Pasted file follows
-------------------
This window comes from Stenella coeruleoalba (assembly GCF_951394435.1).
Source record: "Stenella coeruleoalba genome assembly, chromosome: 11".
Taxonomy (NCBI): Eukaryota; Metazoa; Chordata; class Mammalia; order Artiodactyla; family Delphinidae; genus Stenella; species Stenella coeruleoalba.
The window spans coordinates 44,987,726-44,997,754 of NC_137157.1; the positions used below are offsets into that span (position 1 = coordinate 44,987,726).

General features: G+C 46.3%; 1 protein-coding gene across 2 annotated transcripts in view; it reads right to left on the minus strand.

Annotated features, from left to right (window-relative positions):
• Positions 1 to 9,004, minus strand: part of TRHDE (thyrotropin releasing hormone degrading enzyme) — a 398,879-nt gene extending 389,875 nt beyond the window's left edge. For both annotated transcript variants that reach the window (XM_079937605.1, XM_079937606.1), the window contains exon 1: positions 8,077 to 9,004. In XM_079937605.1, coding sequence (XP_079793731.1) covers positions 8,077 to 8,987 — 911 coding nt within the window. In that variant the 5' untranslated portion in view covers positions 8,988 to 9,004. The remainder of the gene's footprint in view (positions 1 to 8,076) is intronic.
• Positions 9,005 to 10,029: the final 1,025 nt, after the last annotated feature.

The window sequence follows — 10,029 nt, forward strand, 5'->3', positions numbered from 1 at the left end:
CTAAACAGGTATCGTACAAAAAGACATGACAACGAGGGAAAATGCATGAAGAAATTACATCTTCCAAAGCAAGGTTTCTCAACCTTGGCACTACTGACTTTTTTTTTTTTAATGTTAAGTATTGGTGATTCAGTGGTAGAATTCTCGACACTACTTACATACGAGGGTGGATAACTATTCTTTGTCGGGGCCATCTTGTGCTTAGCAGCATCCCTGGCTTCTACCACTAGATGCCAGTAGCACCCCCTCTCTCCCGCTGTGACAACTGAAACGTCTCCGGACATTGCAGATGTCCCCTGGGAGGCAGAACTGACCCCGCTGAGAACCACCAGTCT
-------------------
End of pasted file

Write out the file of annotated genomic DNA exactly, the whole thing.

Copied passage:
This window comes from Stenella coeruleoalba (assembly GCF_951394435.1).
Source record: "Stenella coeruleoalba genome assembly, chromosome: 11".
Taxonomy (NCBI): Eukaryota; Metazoa; Chordata; class Mammalia; order Artiodactyla; family Delphinidae; genus Stenella; species Stenella coeruleoalba.
The window spans coordinates 44,987,726-44,997,754 of NC_137157.1; the positions used below are offsets into that span (position 1 = coordinate 44,987,726).

General features: G+C 46.3%; 1 protein-coding gene across 2 annotated transcripts in view; it reads right to left on the minus strand.

Annotated features, from left to right (window-relative positions):
• Positions 1 to 9,004, minus strand: part of TRHDE (thyrotropin releasing hormone degrading enzyme) — a 398,879-nt gene extending 389,875 nt beyond the window's left edge. For both annotated transcript variants that reach the window (XM_079937605.1, XM_079937606.1), the window contains exon 1: positions 8,077 to 9,004. In XM_079937605.1, coding sequence (XP_079793731.1) covers positions 8,077 to 8,987 — 911 coding nt within the window. In that variant the 5' untranslated portion in view covers positions 8,988 to 9,004. The remainder of the gene's footprint in view (positions 1 to 8,076) is intronic.
• Positions 9,005 to 10,029: the final 1,025 nt, after the last annotated feature.

The window sequence follows — 10,029 nt, forward strand, 5'->3', positions numbered from 1 at the left end:
CTAAACAGGTATCGTACAAAAAGACATGACAACGAGGGAAAATGCATGAAGAAATTACATCTTCCAAAGCAAGGTTTCTCAACCTTGGCACTACTGACTTTTTTTTTTTTAATGTTAAGTATTGGTGATTCAGTGGTAGAATTCTCGACACTACTTACATACGAGGGTGGATAACTATTCTTTGTCGGGGCCATCTTGTGCTTAGCAGCATCCCTGGCTTCTACCACTAGATGCCAGTAGCACCCCCTCTCTCCCGCTGTGACAACTGAAACGTCTCCGGACATTGCAGATGTCCCCTGGGAGGCAGAACTGACCCCGCTGAGAACCACCAGTCT